Quick Exit

Experiences Shared

Harmony

All names and identifying details have been changed.

Participants have given us permission to share their experiences.

Harmony grew up in care, with foster parents and later in a children’s home. She doesn’t know why she was in care but she says it was a ‘good upbringing’. 

But she was returned to the care of her mother, who racially abused her. She was also sexually abused in her mother’s home by her two half brothers. 

When Harmony was about 10 years old, she was told that her mother was coming to see her at the children’s home. At that stage, she says, she didn’t even know she had a mother. She recalls of the first meeting with her ‘She was awful’.

She went to live with her mother, who had two sons Harmony had never met before. She found she had to share a bed with them and says ‘They were coming into their teens and experimenting and they started messing about with me’.

Harmony is mixed race; her mother and brothers are white. Her mother racially abused her and hit her. She says she was ‘treated like a servant, while the boys ran wild’. 

Because of her treatment at home Harmony says she started to rebel. She smashed up a classroom at school and was sent to a remedial school but later managed to pass her exams. She remembers asking to go back to the children’s home but the social worker told her to ‘give it a chance’. 

When Harmony was 12 years old, her mother dressed her up, put makeup on her and sent her out with a young male. She thinks Blake was probably in his 20s. He got her drunk, told her she couldn’t go home in that state, took her to his house and raped her. He continued to rape her over the next two years, until she became pregnant at the age of 14. 

Harmony was taken back into care, and sent to a mother and baby home run by Catholic nuns. She says ‘They viewed me as a sinner … I did think it was all my fault’. No one asked who the father of her baby was and she was not given any support. She remembers being on her own in the labour ward and being ‘frozen with fear’. 

Harmony was told she had to give the baby up for adoption, and her mother came to sign the papers. She says ‘They wouldn’t let me keep my baby … I’ve never really got over that’.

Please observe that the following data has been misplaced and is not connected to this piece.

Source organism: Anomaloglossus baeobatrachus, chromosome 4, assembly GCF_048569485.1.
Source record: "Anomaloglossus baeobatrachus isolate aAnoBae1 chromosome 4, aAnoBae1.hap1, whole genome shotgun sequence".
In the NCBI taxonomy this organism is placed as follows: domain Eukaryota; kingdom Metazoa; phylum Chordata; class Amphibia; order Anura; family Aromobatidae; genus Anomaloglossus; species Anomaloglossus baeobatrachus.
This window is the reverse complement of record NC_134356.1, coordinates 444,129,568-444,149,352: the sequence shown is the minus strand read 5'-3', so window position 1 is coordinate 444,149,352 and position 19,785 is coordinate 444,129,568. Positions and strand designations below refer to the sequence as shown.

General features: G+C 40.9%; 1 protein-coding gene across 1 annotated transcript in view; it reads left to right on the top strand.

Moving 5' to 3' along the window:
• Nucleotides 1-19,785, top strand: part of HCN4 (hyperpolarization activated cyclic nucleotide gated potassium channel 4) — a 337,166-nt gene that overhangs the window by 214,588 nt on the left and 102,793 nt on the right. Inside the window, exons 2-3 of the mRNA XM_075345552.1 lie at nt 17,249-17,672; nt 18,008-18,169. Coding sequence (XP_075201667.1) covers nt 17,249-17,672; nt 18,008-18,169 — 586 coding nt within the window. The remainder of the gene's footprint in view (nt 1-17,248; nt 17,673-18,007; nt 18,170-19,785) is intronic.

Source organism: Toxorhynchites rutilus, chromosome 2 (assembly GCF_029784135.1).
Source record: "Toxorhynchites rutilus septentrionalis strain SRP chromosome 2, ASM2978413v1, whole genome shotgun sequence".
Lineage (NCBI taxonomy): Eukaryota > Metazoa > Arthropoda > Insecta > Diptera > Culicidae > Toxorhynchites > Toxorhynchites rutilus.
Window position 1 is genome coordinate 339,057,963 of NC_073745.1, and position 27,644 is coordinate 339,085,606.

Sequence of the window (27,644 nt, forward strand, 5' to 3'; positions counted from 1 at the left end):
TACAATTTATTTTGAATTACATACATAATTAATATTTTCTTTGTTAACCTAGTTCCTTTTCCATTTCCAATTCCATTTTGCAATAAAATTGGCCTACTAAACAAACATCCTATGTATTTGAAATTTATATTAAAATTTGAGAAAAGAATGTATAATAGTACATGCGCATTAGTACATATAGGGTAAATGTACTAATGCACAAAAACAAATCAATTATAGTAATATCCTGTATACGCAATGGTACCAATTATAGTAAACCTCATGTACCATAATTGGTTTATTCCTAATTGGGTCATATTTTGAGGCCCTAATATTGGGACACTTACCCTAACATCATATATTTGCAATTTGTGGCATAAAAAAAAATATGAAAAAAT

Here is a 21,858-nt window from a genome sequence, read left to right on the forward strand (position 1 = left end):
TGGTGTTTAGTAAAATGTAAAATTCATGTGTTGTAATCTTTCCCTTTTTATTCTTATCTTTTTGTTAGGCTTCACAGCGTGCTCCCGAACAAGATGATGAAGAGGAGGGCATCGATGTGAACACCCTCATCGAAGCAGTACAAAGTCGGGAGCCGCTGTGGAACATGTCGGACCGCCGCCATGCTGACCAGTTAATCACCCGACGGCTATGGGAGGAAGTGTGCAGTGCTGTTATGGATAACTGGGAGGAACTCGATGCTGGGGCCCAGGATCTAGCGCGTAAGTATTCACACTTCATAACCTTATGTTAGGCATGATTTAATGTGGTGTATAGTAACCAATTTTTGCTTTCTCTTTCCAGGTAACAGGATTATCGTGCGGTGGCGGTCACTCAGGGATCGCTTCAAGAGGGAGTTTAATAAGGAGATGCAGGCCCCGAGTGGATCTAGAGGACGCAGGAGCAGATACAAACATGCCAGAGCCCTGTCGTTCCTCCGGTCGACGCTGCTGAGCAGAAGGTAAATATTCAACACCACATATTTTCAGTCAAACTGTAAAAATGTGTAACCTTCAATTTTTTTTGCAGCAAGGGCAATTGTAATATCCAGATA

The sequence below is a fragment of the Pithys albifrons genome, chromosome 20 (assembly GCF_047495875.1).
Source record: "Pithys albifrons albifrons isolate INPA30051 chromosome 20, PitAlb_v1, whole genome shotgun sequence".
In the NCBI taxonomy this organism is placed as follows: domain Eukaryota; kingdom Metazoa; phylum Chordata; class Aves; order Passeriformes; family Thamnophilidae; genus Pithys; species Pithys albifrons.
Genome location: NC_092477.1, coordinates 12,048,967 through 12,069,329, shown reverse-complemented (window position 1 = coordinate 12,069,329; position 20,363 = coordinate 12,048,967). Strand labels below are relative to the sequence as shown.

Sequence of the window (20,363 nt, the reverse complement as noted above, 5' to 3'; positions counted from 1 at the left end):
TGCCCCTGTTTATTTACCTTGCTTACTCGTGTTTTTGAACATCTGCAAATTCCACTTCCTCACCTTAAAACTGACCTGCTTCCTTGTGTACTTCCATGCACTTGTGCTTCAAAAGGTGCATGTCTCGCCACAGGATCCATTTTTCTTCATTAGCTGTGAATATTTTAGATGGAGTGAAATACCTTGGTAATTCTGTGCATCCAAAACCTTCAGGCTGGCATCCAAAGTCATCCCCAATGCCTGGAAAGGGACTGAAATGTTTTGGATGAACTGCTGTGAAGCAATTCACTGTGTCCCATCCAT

She saw her baby for a short while after she gave birth but became distraught. She was told ‘Put it behind you ...  you will have plenty of babies in the future’. She never had any more children.

In later life, Harmony went on to be successful in the area of patient care. She relates that when she was learning about attachment and returning children back to their parents, she thought ‘no, it’s not always for the best’.

Years later her mother contacted her. They met and Harmony told her mother that Blake had raped her, but says ‘she didn’t care’.

She contacted social services to access her records and was handed ‘just a few pages to represent 18 years of my life’. She threw them in a bin at the end of the street but now wishes she hadn’t. She reported the sexual abuse to the police but was told that they could not locate Blake.

Harmony has self-harmed, attempted suicide and struggles with alcohol. She has never been able to sustain a relationship, and says ‘I don’t really want to.’

She questions why social services didn’t take her into care when she asked them to, adding that she only lived with her mother for three years but it ‘wrecked’ her life.

She emphasises ‘It’s important to listen to children, treat children as people, not as inconveniences, case numbers or boxes to be ticked’.

 

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